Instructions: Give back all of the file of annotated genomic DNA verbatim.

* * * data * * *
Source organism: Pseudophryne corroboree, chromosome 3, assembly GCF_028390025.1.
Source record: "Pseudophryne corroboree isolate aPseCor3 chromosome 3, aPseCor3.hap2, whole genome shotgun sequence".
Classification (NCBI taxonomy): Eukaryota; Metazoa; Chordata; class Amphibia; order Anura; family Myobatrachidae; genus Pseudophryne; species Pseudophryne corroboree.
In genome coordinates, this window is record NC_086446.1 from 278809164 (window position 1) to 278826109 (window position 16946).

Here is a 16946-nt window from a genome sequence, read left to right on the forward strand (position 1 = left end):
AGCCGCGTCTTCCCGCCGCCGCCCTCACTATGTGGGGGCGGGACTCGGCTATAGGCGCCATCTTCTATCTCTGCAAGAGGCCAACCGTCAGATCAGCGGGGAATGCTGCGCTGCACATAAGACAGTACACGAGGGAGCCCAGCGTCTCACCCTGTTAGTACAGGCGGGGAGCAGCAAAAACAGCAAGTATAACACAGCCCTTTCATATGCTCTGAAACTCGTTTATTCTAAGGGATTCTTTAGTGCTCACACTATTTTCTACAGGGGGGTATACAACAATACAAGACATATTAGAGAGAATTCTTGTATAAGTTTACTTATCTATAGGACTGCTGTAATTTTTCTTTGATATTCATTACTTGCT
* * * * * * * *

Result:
Source organism: Pseudophryne corroboree, chromosome 3, assembly GCF_028390025.1.
Source record: "Pseudophryne corroboree isolate aPseCor3 chromosome 3, aPseCor3.hap2, whole genome shotgun sequence".
Classification (NCBI taxonomy): Eukaryota; Metazoa; Chordata; class Amphibia; order Anura; family Myobatrachidae; genus Pseudophryne; species Pseudophryne corroboree.
In genome coordinates, this window is record NC_086446.1 from 278809164 (window position 1) to 278826109 (window position 16946).

Here is a 16946-nt window from a genome sequence, read left to right on the forward strand (position 1 = left end):
AGCCGCGTCTTCCCGCCGCCGCCCTCACTATGTGGGGGCGGGACTCGGCTATAGGCGCCATCTTCTATCTCTGCAAGAGGCCAACCGTCAGATCAGCGGGGAATGCTGCGCTGCACATAAGACAGTACACGAGGGAGCCCAGCGTCTCACCCTGTTAGTACAGGCGGGGAGCAGCAAAAACAGCAAGTATAACACAGCCCTTTCATATGCTCTGAAACTCGTTTATTCTAAGGGATTCTTTAGTGCTCACACTATTTTCTACAGGGGGGTATACAACAATACAAGACATATTAGAGAGAATTCTTGTATAAGTTTACTTATCTATAGGACTGCTGTAATTTTTCTTTGATATTCATTACTTGCT